Woah, woah, woah....slow down. I don't want to get all scientific in here. 1. I'm no audio engineer, 2. I'm an audio engineer, 3. I'd rather be shooting and not worrying about audio. Anyway, let's take this one step at a time.

"You have to learn WHY things work on a starship." - Captain Kirk

I'm a photographer...I don't need to know the physics of light or the basics of color theory or need to study how different lighting forms can affect the drama of a scene, or any of that...I don't even really need to know how the camera works anymore since I can just shoot with full auto and have the camera do all the thinking. But, I do know all of that stuff, I do know my camera intimately and I mostly shoot in full manual. Why? I don't need to do any of that to take a bloody picture, but as a professional, I get paid to take very good pictures quickly and consistently and it helps that, since I know how the world works, I can walk into a room, judge the lighting conditions and think "ISO 800 f/4 1/250" and go from there. At that point I am merely tweaking what I know to work for the situation, rather than having to bust out a light meter or take a plethora of test images to judge exposure. And composition just comes naturally. Now, the hard part is dealing with the client and the talent. And getting paid on time, dammit! There's far too many things to worry about, you don't need physics getting in the way of something you should already know about before hitting the set. That's why it's important to drive your car until it runs out of gas...test the limits so you know what you're dealing with in an intimate way. But, know that you're going to do that so you already have a fuel can with extra fuel in it so you're not stranded. Work smart, not hard.

So, the only way for you to understand WHY things are happening, you need to go and find out about microphones and probably the physics of sound. Lots of other places to find that stuff out at and Google is your f$%ing friend. I'll touch on some of the basics, but you need to go look up the harder stuff. Ima use words you may or may not have heard before...and probably from me...earlier in this same thread, probably. Note: when I say "directional", unless I say "omnidirectional" I am meaning "unidirectional."

YOU: If you have a shotgun mic on a small boom, and a Lav with both plugged into the DVX200, will you be able to hear if the subject goes off access from the shotgun in the video?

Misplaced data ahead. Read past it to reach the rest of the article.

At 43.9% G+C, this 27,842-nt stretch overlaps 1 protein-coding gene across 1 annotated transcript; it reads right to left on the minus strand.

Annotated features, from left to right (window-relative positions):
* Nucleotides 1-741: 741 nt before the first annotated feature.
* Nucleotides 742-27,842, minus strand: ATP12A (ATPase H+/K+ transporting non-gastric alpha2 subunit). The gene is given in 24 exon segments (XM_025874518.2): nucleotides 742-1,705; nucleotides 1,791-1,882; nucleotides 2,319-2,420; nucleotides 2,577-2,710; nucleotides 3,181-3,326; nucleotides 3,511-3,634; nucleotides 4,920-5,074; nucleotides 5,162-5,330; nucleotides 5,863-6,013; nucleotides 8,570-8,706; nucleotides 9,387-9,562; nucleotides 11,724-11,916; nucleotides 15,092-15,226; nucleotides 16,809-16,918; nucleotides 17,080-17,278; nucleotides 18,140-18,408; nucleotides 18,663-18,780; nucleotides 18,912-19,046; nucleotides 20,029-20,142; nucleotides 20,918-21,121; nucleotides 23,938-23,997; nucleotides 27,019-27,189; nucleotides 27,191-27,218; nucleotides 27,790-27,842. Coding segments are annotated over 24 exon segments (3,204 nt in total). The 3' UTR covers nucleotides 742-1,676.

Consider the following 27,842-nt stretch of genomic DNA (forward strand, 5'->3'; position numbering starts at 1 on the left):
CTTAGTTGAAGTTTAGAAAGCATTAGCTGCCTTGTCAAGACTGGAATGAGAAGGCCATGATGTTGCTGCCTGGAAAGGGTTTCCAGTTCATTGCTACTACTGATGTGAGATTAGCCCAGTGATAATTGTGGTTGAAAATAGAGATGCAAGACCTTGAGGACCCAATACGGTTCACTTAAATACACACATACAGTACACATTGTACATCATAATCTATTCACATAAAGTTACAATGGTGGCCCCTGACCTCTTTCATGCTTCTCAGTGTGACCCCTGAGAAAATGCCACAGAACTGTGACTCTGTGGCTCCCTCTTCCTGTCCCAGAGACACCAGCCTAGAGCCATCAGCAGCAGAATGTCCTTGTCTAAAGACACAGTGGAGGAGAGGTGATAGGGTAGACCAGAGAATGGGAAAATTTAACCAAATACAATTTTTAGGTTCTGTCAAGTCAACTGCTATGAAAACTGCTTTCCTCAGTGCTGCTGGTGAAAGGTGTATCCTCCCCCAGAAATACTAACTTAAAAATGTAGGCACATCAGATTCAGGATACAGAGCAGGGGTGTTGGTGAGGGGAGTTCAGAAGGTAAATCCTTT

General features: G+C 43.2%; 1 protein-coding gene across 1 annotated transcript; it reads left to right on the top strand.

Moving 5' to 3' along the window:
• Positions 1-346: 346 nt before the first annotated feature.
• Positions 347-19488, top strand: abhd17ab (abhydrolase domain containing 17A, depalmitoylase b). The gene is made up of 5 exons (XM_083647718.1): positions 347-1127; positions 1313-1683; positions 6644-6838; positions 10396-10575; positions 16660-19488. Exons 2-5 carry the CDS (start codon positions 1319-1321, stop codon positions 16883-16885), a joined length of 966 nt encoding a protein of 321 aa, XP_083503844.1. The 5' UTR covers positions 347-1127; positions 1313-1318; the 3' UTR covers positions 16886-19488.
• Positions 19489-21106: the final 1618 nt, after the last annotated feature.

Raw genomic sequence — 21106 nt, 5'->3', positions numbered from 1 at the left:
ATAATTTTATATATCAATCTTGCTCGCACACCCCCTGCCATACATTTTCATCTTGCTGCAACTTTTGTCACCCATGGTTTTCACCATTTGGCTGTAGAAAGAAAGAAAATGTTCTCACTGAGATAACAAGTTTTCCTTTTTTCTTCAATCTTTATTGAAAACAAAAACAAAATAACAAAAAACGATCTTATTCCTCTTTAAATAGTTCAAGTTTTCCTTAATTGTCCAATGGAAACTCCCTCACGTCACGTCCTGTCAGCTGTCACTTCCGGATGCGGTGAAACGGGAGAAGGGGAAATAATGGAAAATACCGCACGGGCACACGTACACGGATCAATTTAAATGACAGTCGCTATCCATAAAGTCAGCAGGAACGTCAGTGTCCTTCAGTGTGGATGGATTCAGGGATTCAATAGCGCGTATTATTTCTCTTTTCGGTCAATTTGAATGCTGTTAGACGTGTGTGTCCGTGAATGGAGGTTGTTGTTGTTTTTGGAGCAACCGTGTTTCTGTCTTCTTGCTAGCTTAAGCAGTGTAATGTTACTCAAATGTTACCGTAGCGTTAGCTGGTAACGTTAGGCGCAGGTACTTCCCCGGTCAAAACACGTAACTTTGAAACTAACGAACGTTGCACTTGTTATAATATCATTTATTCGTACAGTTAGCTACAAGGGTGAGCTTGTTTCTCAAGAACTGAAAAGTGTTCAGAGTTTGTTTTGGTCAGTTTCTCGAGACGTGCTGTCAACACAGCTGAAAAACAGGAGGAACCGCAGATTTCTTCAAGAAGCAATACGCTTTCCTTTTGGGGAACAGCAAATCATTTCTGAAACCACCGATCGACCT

This is like a riddle. For one thing, you're asking about the shotgun. The lav doesn't factor into the equation. So, really, it should read like this:

YOU (REVISED): If you have a shotgun mic on a small boom will you be able to hear if the subject goes off access from the shotgun in the video?

This is misleading because you said "in the video." That doesn't matter if the shotgun is on a boom. The subject can be completely out of the video frame entirely but if the shotgun is still pointed at them on the boom (because the boom can follow the subject) then the video part doesn't matter at all. So, really, it should read like this:

YOU (REVISED 2): If you have a shotgun mic on a small boom will you be able to hear if the subject goes off access from the shotgun?

Short answer: yes, but it depends on the mic and it depends on how far away the subject gets from the sweet spot of the mic.

Long-ish answer: uh, sure, but if you have a very long shotgun (one that is very directional) then it will lose the subject quickly the further from the sweet spot it gets. If you have a shorter shotgun, then it is not as directional and you can get away with the subject not being completely in the sweet spot, but, the sweet spot is also a bit larger. That's why ENG cameras have shorter shotguns than, say, a movie sound guy would have an extremely long shotgun for picking up dialogue clearly even when the mic is 20' feet away from the talent. So, what you need to do is make sure the shotgun on the small boom stays with the talent. You can't run the camera and do that at the same time, so this is when you need at least a boom operator who knows what the flying filth he's doing. I have a Panasonic MC7-somethingsomething shotgun. It's short and it means well, but I can't use it to grab movie dialogue without getting it very close to the subject. Why? Not directional enough. But, it's great for being what it was designed to do: be an awesome on-camera shotgun for ENG purposes. That means it's great for picking up nats (natural sound/room ambience), it's great for picking up an interview subject's audio when you're standing right next to them, but really it's a great secondary mic for that same interview because the primary audio should be coming from that nice little handheld cardioid mic with the flag that's right in the subject's face.

But, even if they do walk away from the boom (or the boom falls over) the talent has a lav, so you're probably good. There's no such thing as over-redundant in this field of work. That's why even with more than one camera, each camera should be backing up the footage to a second card, which DVX200 lets you do. Have an external field monitor/recorder also recording the video output. Have the field audio recorder/mixer outputting itself into one of the camera's audio channels for a backup of the field audio recorder's mixdown. Have a laptop at video village for DIT/backup work when you're done with a card. Have that backup hard drive backed up. Then take the whole backup and back it up in the cloud. You never. Ever. Know.

YOU: would you record in stereo or a combined L & R Mono?